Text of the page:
From riders rolled out of La Voulte-sur-Rhône for Stage 1 of the Critérium du Dauphiné, and the brand new Trek Madone was featured beneath some of the Trek-Segafredo riders, including Toms Skujinš and Jasper Stuyven.
While at first, the bike appeared devoid of any mention of the Madone model name, rumors prior to the race and the bike’s clear aerodynamic intentions gave us all that clues Championships beneath Mads Pedersen and Milan-San Remo below Stuyven.
On closer inspection, the one-piece cockpit had the name of the famous French col – after which the bike is named – across its leading edge, confirming our suspicions. Given the finished, painted, and race-ready state of the bike, it’s not a stretch to assume that the official launch of the Madone is due imminently, perhaps in time for the ever-nearing Tour de France.
So with confirmation that Madone is coming, what can we deduce from the photos, and what do we know so far?
What do we know about the new Trek Madone?
The most noticeable aspect of the bike’s design is the wild-looking junction between the top tube, the seat tube and the seatstays. Thanks to the below images taken by Road.cc, we can see that, put simply, there’s a hole in the seat tube.
However, the intention of this hole becomes more apparent. The seat tube splits and forks outward to join the seatstays, and the seatstays continue in their direction, joining the top tube about three inches further ahead than the seat tube normally would. From here, the top tube juts backward, creating three inches of floating top tube. This then turns and points upward to create a continuation of the seat tube, and this is the seatpost fits into.
The point, presumably, is that the floating top tube – and thus the floating seat tube – allows a small degree of flexion to the saddle and turn of the rider, without losing stiffness and power transfer at the bottom bracket area.
The Madone – and indeed Trek as a brand – has never needed to adopt novel solutions to the problem of compliance on a bicycle. The outgoing Madone used a technology called IsoSpeed, which features an adjustable sliding damper on the underside of the curved top tube and a pivot point to allow the bike to flex to a rider-selected degree depending on the terrain.
IsoSpeed no longer appears to be in use, but in the images above, the word ‘IsoFlow’ can be seen printed inside this hole. Given its similarity to the previous term, we assume the “Iso” part of this related to the flex it offers, and predict the “Flow” part relating to the airflow it permits.
This leads us nicely on the aerodynamics of the new Madone, which will be a key selling point when it finally has aero bikes became a thing.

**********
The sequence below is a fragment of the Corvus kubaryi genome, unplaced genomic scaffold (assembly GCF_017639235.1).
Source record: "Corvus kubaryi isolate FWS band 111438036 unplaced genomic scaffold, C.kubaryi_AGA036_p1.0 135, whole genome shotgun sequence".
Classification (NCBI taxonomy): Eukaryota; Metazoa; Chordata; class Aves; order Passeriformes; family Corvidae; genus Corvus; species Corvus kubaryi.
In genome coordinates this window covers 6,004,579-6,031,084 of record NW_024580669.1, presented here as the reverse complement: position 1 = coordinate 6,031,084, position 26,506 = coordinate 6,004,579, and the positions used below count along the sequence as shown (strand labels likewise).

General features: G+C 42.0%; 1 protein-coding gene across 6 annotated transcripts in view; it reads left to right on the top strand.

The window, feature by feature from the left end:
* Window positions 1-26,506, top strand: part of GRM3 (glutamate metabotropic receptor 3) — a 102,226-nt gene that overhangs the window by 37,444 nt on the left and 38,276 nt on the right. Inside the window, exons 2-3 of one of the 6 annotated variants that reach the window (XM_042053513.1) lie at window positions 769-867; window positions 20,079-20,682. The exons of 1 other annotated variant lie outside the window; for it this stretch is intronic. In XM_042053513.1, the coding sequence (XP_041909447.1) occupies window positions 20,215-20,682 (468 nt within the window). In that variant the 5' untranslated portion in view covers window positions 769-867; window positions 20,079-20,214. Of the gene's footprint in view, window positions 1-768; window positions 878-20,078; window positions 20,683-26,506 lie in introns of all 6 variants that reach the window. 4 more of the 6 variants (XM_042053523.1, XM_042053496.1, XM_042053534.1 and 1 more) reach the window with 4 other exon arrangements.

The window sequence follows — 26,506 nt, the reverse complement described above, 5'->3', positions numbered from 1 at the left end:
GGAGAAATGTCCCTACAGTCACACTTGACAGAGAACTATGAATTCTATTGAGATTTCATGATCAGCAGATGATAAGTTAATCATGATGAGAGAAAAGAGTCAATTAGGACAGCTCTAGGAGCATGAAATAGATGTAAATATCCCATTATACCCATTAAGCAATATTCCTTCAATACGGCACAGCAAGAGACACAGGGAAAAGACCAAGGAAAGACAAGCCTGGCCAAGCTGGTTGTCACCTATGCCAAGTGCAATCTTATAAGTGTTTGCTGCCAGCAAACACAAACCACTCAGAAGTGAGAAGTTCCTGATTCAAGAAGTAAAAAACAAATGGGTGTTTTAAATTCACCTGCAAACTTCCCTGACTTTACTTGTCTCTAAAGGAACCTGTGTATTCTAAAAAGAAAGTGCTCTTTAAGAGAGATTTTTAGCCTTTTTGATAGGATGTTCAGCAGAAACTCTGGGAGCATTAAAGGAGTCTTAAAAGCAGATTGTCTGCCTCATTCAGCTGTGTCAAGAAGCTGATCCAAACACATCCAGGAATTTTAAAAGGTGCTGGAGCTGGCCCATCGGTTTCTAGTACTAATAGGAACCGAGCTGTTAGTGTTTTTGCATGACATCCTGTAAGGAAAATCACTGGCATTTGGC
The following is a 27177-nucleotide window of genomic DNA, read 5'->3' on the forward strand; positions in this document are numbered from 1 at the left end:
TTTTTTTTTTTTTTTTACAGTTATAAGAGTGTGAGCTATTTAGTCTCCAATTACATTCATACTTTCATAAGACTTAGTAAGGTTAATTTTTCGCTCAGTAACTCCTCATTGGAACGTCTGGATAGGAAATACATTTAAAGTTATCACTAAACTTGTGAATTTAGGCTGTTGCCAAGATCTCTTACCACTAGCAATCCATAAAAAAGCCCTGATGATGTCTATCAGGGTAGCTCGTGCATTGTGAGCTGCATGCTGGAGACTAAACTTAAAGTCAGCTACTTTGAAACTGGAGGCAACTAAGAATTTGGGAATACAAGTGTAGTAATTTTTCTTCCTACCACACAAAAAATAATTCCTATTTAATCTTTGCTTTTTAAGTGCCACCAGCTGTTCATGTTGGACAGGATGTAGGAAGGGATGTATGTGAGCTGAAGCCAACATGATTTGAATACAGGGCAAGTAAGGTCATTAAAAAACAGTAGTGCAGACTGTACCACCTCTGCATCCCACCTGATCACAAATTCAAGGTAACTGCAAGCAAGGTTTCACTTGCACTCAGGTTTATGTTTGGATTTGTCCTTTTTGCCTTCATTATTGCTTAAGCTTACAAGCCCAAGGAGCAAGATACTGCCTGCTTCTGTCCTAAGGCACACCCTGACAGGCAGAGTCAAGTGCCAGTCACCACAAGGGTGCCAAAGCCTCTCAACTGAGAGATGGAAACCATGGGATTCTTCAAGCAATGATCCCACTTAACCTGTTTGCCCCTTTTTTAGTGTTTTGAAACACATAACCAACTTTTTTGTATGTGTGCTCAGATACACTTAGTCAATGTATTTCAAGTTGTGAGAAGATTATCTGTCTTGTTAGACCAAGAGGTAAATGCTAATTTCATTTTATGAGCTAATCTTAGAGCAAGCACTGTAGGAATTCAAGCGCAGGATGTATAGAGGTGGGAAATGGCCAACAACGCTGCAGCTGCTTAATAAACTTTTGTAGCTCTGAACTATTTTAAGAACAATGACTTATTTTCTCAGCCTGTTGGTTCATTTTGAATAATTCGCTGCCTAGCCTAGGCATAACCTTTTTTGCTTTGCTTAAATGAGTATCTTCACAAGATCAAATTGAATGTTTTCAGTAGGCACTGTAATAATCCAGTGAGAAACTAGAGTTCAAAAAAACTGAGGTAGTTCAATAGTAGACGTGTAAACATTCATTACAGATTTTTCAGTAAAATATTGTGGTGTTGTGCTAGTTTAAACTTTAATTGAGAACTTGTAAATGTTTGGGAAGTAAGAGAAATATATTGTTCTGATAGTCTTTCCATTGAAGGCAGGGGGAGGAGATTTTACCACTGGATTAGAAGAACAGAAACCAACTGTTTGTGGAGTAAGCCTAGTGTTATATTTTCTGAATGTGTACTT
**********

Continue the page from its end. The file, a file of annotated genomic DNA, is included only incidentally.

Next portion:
Looking at the side-on shot of Skujins descending, it’s clear that Trek has gone to town on deep tube sections. The head tube looks like the UCI’s boundaries on tube profiles, while the fork legs are similarly optimized.
Trek’s response to our request for information was the standard “We work with athletes to develop new products…” so long as we can assume the new Madone is more aerodynamic than its predecessor, it’s likely we’ll have any idea for the specifics of how much more until the company officially launches it.
Will the new Madone have disc brakes?
Yes, and only disc brakes. It’s probably not news to anyone at this stage, but Trek has been committed to disc brakes for about three years now, so we’re certain the disc only will be available.
Is there a new cockpit too?
As mentioned earlier, the Madone on which Trek-Segafredo is racing is fitted with a cockpit adorning the Madone wordmark. It is likely that a new cockpit will launch alongside the bike, and if history is anything to go by, we can predict it even with other Trek models, perhaps even with other bike brands.
Will the new Madone have a threaded bottom bracket?
The cycling industry has enough bottom bracket standards, and thankfully Trek seems to agree. From the images we can see, but given Tk’s be found here too.
What about new Bontrager wheels?
Will we see new wheels alongside the new Madone? We think not. When Trek launched the new Emonda in 2020, it comes with a new 37mm deep Bontrager Aeolus RSL wheels alongside it. In the two years since, it has added to that range with the 51, 62 and 75mm depths. Trek Segafredo’s riders appear to be using the existing wheels, so there’s nothing here to suggest an update.
Price and availability of the new Trek Madone
Trek’s existing Madone sits at an eyewatering £ 12,500 / $ 12,549.99 for the top-tier model shod with Dura-Ace Di2. Don’t expect the new model to be anything less than this.
Like most bikes, we believe you’ll be able to buy the new Madone as soon as it launches, but until that day comes, we can’t be sure how quickly it’ll arrive at your door. However, in-store purchases are likely to be available immediately after launch.